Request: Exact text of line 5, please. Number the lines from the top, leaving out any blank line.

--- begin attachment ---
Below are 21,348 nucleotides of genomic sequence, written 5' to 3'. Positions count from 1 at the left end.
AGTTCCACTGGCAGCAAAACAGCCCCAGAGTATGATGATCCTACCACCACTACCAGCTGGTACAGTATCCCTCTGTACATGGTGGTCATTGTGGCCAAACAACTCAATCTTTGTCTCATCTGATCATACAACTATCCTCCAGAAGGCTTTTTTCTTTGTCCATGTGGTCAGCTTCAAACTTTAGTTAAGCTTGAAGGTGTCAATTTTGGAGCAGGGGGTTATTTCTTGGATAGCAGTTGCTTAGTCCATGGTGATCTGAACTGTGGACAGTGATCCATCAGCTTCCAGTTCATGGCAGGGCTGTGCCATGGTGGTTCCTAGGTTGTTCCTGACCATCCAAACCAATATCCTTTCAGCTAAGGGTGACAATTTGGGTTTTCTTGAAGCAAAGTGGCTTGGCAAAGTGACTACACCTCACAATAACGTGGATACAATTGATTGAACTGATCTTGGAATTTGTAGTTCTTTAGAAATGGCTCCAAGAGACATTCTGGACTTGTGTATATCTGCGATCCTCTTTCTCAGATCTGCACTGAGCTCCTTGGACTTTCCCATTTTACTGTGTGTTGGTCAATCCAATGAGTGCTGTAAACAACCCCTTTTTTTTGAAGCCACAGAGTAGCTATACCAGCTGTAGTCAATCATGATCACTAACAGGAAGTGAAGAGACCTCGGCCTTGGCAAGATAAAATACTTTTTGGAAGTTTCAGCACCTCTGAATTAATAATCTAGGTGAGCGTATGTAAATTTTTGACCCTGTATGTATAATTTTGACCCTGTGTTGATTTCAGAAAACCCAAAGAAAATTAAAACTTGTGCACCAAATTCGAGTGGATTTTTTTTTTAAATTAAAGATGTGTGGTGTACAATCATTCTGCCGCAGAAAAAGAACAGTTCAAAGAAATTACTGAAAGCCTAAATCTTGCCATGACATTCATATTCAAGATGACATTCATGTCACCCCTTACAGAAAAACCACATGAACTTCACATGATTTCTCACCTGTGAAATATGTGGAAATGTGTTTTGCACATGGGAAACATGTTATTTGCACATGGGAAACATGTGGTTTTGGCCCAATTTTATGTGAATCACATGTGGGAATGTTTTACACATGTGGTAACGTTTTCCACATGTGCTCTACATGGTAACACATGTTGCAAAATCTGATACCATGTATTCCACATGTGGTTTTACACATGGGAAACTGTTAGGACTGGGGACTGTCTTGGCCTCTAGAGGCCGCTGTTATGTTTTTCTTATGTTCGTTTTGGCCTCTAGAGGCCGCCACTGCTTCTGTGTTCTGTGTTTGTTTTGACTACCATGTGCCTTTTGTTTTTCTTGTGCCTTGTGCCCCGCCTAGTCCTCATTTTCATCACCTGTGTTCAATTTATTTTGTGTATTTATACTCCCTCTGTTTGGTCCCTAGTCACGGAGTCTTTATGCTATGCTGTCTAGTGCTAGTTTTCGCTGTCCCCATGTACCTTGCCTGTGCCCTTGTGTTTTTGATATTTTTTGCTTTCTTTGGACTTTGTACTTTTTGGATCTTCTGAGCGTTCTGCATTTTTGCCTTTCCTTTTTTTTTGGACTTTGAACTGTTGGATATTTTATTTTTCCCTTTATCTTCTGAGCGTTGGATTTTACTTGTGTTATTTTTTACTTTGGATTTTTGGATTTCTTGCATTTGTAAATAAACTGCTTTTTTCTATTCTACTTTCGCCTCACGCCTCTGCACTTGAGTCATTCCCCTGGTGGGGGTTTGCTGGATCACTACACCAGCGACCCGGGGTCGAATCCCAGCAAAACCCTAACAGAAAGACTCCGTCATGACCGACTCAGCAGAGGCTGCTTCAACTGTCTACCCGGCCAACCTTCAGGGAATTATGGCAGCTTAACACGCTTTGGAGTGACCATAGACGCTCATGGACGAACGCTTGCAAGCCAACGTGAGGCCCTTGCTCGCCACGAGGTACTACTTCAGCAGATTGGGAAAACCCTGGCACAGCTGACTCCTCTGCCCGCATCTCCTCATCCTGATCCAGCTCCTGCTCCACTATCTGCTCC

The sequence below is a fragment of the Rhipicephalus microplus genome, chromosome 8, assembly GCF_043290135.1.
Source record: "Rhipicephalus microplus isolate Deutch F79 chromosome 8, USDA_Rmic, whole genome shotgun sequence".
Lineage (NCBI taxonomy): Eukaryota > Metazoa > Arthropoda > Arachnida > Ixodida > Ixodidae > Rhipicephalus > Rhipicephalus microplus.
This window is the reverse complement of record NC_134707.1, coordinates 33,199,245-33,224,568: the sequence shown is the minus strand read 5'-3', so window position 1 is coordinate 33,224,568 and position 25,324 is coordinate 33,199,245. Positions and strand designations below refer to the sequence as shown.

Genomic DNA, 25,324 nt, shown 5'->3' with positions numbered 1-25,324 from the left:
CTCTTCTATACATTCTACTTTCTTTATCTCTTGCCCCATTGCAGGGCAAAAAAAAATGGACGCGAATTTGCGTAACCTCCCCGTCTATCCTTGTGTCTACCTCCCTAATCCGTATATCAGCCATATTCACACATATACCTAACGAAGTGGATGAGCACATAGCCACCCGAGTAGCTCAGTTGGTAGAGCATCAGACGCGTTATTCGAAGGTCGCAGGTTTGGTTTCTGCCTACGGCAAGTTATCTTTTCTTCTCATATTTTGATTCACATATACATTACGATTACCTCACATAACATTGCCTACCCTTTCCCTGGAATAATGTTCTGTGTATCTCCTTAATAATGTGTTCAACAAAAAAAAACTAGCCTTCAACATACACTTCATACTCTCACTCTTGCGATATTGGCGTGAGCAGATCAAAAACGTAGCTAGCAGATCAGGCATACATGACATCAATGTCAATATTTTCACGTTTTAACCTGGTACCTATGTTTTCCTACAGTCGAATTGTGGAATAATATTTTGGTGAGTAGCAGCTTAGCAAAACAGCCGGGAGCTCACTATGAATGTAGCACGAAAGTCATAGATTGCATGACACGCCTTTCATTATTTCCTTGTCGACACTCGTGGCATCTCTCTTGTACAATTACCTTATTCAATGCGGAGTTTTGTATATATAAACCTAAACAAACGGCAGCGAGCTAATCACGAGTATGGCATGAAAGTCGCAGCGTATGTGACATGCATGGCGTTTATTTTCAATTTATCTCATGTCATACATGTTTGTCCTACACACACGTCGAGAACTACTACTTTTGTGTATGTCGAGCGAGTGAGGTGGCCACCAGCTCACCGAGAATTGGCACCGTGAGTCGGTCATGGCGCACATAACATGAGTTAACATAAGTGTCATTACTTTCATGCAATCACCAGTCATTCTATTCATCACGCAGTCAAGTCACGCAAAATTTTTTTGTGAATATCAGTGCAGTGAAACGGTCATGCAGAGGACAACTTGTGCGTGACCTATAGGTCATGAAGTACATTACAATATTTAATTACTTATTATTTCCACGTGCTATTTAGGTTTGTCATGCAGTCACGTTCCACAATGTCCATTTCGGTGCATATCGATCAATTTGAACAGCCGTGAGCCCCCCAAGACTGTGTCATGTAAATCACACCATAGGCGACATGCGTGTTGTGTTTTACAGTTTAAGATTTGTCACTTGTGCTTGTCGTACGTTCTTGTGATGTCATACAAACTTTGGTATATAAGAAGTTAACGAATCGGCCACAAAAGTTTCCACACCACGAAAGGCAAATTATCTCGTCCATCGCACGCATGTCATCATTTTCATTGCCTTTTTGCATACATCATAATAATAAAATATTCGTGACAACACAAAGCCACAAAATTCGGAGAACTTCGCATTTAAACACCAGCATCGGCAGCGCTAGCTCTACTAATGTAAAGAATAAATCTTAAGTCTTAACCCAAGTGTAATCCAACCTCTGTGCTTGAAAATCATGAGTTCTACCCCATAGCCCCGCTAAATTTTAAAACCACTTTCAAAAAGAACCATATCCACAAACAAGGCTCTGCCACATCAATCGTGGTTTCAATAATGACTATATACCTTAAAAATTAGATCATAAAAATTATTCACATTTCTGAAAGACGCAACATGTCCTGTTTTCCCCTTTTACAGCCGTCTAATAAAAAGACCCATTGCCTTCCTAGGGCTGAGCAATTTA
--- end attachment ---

Lineage (NCBI taxonomy): Eukaryota > Metazoa > Arthropoda > Arachnida > Ixodida > Ixodidae > Rhipicephalus > Rhipicephalus microplus.